We will now discuss a few examples, which get increasingly less trivial, with the goal to illustrate the scope of the above theorems.

The octonions: The seven imaginary octonions , satisfy the algebraand thus the commutation relationswhere the structure constants are defined as follows. Splitting the index as , where , is the totally antisymmetric tensor defined bywith the three-dimensional Levi-Civita symbol satisfying . (This coincides with the conventions of [14].) satisfy the following relationsUsing these it is straightforward to compute the Jacobiator:It is easy to verify with this expression that each generator appears on the right-hand side, see [14]. Thus, the Jacobiator does not take values in a proper subspace, and therefore the extension requires a doubling to a 14-dimensional space (with basis ) as in Theorem 1, with the nontrivial brackets being given in addition to (60) byThere is no further nontrivial extension; in particular, this algebra cannot describe a nontrivial gauge symmetry in a field theory.

The R-flux algebra: This algebra, introduced in [1719], is a contraction of the algebra of imaginary octonions in the following sense [14]: (As shown in [16], the algebra of octonions can be also contracted in an analogous way to the magnetic monopole algebra, which is isomorphic to the R-flux algebra upon exchange of position and momentum variables.) We decompose , with , and introduce a scaling parameter to defineExpressing the algebra (60) now in terms of and sending one obtains the -flux algebrawhere is a central element that commutes with everything. It is easy to see that the only nonvanishing Jacobiator isThus, the Jacobiator takes values in the one-dimensional subspace spanned by . According to the specialization discussed after the proof of Theorem 2, we can then define an structure on , where and . In addition to the 2-brackets defined by (66) we have the nontrivial products

The Courant algebroid: The Courant bracket of generalized geometry or the “C-bracket” of double field theory has a nonvanishing Jacobiator. Denoting the arguments of this bracket, i.e., the elements of , by , etc., it is given bywhere denotes the invariant metric and is the exterior derivative in generalized geometry or the doubled partial derivative in double field theory. The bracket satisfies for a function so that for our current notation we read off with (33)It was established by Roytenberg and Weinstein that the Courant algebroid defines a 2-term algebra with the highest bracket being , which is defined by , and being the space of functions [11]. The space of constants (the kernel of the differential operator ) is not needed as all brackets in (54) taking values in vanish. For instance, for two functions becomesIn double field theory language this is zero because of the “strong constraint,” and it is also one of the axioms of a Courant algebroid (see definition 3.2, axiom 4 in [11]). The vanishing of all other products taking values in can be verified similarly using the relations given, for instance, in [10]. Thus, the existence of an structure on the Courant algebroid is a corollary of the more general Theorem 2.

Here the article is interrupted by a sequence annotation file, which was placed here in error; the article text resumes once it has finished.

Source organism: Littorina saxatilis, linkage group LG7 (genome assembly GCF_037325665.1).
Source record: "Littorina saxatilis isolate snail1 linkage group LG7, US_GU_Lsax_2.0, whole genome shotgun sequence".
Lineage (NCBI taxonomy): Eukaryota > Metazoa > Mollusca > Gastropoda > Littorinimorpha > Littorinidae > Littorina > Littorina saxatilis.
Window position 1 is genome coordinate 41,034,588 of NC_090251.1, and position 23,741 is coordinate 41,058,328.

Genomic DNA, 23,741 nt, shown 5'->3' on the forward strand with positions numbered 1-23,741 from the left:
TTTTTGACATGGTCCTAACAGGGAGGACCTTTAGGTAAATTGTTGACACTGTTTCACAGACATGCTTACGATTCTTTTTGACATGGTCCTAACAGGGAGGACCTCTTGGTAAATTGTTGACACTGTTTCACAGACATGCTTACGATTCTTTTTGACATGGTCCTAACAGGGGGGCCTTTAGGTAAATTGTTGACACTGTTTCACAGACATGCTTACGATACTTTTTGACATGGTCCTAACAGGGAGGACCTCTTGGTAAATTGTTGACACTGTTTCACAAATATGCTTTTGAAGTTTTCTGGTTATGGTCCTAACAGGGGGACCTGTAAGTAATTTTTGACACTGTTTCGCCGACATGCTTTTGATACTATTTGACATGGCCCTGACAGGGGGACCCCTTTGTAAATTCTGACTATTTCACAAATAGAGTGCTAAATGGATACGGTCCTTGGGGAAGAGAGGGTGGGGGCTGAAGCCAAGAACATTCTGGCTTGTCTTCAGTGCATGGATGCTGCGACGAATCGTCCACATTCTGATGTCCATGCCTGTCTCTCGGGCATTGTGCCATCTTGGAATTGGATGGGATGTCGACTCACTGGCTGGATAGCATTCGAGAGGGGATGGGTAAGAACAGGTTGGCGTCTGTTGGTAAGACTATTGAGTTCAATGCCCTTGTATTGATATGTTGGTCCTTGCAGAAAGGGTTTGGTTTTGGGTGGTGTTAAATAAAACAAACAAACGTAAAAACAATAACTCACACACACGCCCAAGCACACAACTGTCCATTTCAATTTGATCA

6. Conclusions

We established general theorems about the existence of algebras for a given bracket and discussed possible field theory realizations. This includes well-known examples such as the Courant algebroid as special cases. Most importantly, it then remains to construct explicit examples of algebras that obey the conditions of Theorem 2 and that really do use the full structure possible, particularly a nontrivial 4-bracket. This may require identifying a structure that relaxes some of the axioms of a Courant algebroid.

Moreover, it is clear that there will be further generalizations of this theorem. For instance, the construction of Theorem 2 could be extended by taking the map not to be the inclusion map but rather a nontrivial operator that again could have a nontrivial kernel, which in turn would necessitate a new space and higher brackets beyond a 4-bracket. These may be useful for generalizations of double and exceptional field theory [28, 29]. Indeed, it is to be expected that the gauge structure of exceptional field theory requires algebras with arbitrarily high brackets [30], as is also the case in closed string field theory [1]. Moreover, in order to obtain interesting algebras with nontrivial field theory realizations, for special cases it is instrumental to take an appropriate bracket as starting point. For instance, for the theory in [31] the naive bracket does not yield a Jacobiator living in the image of an appropriate operator (or, equivalently, the naive bracket does not transform covariantly under its own “adjoint” action [32]), but rather the vector space has to be suitably enlarged from the beginning, leading to a so-called Leibniz-Loday structure [33].


and Nonassociative Algebras

In analogy to the doubling of vector spaces introduced for the realization of Theorem 1 we will show that every nonassociative algebra has a realization as an algebra. An algebra is a graded vector space together with a collection of multilinear maps of internal degree satisfying the following fundamental identity [4]for every . The first four equations read explicitly (i), :(ii), :(iii), :(iv), :

Let be a nonassociative algebra and a vector space isomorphic to with the isomorphism denoted by . The graded vector space of the algebra is then defined asIn addition we define the following productsUsing this construction, the equation is trivially satisfied. For the second equation we computefrom which we concludeFor two arguments of degree 1 we computefrom which we concludeNote that the -products have no a priori symmetry properties, so the -product has to be specified for each order of entries individually.

The equations readfrom which we infer that the 3-product is defined by the associator:Moreover, for total degree 1 we compute